At the dawn of the Obama administration, the mission of U. S.-Russian relations was characterized by “reset”, even to the point of a silly reset button visual aid presented to Russian leadership by Secretary of State Hillary Clinton. What reset means to the Russians was described by Russian President Dmitry Medvedev as “to move beyond Cold War mentalities and chart a fresh start in relations between the two countries”. One of my problems with all of this reset talk has been that we have never really told the truth about the Cold War or the relative ideological positions of its major antagonists, nor has there been the transparency of a “truth commission” to introduce the full reality of the failed Soviet regime to the Russian people. On the other hand, we have heard former Russian President Putin describe the collapse of the Soviet empire as “the greatest political catastrophe of the 20th century”, and we have witnessed aggression on the part of the Russians that could serve no purpose other than to restore their hegemony over the sovereign states that once constituted this empire. Reset? Whose Cold War mentalities?
In a recent issue of “Cato’s Letter”, former Soviet political dissident and author Vladimir Bukovsky has some interesting things to say, such as: “The Cold War was a confrontation between liberal democracy and totalitarian socialism. It was an ideological battle, a war of ideas. And a war we never won. We never even fought it…………..Because we didn’t win it, it isn’t over. To do it we need a Nuremburg trial, but not a trial of people; it isn’t about judging individuals, it’s about judging the system.”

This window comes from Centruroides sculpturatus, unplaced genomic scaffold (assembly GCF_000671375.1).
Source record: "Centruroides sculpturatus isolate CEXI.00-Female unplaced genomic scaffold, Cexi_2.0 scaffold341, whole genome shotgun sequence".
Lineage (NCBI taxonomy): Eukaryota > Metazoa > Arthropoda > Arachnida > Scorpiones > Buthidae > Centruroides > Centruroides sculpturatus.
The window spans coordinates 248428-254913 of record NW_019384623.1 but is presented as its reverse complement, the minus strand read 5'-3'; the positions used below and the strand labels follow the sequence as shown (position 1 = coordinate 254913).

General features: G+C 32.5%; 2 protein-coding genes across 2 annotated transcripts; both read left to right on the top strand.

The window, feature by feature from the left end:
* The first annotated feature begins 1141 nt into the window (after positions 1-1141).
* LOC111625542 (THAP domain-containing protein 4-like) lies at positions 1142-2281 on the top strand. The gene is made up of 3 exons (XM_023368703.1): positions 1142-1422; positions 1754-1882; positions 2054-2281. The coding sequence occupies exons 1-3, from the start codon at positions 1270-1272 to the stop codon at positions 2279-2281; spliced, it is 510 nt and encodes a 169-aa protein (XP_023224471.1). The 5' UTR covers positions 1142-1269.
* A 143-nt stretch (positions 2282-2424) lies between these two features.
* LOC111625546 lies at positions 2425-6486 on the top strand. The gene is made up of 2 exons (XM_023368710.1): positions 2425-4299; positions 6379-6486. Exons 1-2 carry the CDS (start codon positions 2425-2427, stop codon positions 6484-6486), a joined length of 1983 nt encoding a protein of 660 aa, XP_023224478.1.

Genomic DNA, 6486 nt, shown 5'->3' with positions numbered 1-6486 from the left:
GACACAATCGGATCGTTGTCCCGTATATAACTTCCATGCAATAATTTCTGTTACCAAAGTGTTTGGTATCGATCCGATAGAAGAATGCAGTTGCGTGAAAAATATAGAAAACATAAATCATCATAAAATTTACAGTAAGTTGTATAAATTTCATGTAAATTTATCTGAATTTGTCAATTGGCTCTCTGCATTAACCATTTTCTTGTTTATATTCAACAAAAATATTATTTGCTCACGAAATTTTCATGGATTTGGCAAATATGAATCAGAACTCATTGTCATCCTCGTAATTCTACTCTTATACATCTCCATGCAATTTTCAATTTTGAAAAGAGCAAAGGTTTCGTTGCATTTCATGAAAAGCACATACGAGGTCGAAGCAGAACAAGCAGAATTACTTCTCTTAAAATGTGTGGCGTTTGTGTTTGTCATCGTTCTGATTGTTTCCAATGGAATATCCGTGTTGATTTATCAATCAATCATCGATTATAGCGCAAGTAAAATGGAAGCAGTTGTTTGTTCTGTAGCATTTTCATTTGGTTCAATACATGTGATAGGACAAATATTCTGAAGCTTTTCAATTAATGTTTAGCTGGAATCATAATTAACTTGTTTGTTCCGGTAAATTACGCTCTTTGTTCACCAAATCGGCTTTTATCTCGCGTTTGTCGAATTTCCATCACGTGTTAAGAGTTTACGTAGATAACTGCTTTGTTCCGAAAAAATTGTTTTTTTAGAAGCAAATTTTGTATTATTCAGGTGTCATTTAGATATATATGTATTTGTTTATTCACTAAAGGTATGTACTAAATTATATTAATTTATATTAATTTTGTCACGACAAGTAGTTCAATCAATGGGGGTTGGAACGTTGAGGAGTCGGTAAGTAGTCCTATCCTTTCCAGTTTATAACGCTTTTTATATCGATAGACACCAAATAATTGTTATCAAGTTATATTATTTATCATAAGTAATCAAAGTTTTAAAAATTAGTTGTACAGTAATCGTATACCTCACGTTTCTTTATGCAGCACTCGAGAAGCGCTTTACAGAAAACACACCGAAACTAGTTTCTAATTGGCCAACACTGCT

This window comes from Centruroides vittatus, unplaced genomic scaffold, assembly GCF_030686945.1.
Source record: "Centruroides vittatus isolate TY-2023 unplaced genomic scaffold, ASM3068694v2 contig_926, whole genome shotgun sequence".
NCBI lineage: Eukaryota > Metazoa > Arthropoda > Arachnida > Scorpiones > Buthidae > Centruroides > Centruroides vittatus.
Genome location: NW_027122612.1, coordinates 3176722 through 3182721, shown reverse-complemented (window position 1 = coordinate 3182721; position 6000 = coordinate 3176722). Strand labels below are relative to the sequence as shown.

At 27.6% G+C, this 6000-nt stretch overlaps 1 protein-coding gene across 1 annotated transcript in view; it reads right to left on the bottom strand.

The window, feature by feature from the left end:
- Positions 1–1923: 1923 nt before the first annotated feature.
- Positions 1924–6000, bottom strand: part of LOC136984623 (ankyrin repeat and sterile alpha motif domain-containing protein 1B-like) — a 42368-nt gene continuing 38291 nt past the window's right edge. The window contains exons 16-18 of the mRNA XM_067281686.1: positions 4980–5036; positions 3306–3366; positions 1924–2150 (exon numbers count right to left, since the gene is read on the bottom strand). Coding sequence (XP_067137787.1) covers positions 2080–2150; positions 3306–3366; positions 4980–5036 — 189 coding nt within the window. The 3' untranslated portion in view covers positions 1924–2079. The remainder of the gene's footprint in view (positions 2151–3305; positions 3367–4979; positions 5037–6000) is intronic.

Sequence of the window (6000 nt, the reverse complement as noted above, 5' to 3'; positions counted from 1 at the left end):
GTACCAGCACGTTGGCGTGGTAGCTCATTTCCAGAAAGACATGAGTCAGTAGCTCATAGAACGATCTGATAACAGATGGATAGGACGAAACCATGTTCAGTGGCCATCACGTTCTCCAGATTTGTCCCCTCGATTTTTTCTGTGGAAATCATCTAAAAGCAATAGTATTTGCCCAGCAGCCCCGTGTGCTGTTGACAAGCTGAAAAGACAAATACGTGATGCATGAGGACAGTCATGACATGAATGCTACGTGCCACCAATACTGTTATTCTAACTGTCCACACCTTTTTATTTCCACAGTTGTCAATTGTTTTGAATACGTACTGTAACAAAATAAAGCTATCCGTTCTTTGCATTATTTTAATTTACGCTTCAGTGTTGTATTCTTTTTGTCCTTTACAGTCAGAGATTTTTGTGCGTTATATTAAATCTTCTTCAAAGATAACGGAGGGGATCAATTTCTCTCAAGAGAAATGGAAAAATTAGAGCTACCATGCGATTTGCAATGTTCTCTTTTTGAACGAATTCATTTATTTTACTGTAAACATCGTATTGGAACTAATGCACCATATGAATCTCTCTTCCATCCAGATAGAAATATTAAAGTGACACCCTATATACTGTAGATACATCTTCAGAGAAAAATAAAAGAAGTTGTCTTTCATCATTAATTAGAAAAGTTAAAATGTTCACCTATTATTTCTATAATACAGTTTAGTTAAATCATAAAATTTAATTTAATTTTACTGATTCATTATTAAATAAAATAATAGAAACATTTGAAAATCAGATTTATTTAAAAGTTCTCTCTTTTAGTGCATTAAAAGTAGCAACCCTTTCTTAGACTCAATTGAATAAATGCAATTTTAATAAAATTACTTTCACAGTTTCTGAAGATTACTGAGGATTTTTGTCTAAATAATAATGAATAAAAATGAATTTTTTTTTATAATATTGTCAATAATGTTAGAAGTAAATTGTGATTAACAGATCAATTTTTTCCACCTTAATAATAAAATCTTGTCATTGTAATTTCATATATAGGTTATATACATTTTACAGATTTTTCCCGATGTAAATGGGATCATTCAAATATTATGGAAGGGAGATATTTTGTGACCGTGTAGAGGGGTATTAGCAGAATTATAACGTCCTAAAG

Bukovsky spent considerable time and effort trying to persuade the Yeltsin government to conduct such a trial, to no avail. Why not? Yeltsin was under tremendous pressure not to do so, mainly from the West, as he reports, as a result of the deep collaboration between left-wing parties in the West and the former Soviet Union. This extended to the leadership of the movement for the European Union, which believed that the disclosure of the total failure of the socialist experiment in Russia would discredit the left in Europe. It is painful to note that Bukovsky believes, with some credibility since much of it is well documented, that the U. S. was complicit in supporting the Soviet Union in its attempt to prevent the breakup of its empire.
This is useful perspective from one who witnessed this monumental transformation from the inside out. Now think back to President Obama’s Russian summit of July 2009. In her reporting on the meetings, Liz Cheney described them primarily in terms of a comparison of two different versions of the end of the Cold War–the Russian version and the truth–with President Obama endorsing the Russian version. In characterizing the conflict, Obama couched the confrontation in terms better suited for an athletic, business, or scientific competition, implying a moral equivalency between the two systems that belies the worldwide battle between freedom and tyranny that was actually the case.
The point is this: if by “reset” the Obama administration has in mind some form of revisionism of the history of the ideological conflict that was the Cold War that implies any moral equivalency between the two systems, as it evidently does, or if there is any intention to have another generation of young Russians be sheltered from the truth about that conflict and the evil Soviet regime that waged it, the American people, who financed and won a hard-fought 46-year war, should completely reject this aspect of U. S. foreign policy and those who implement it.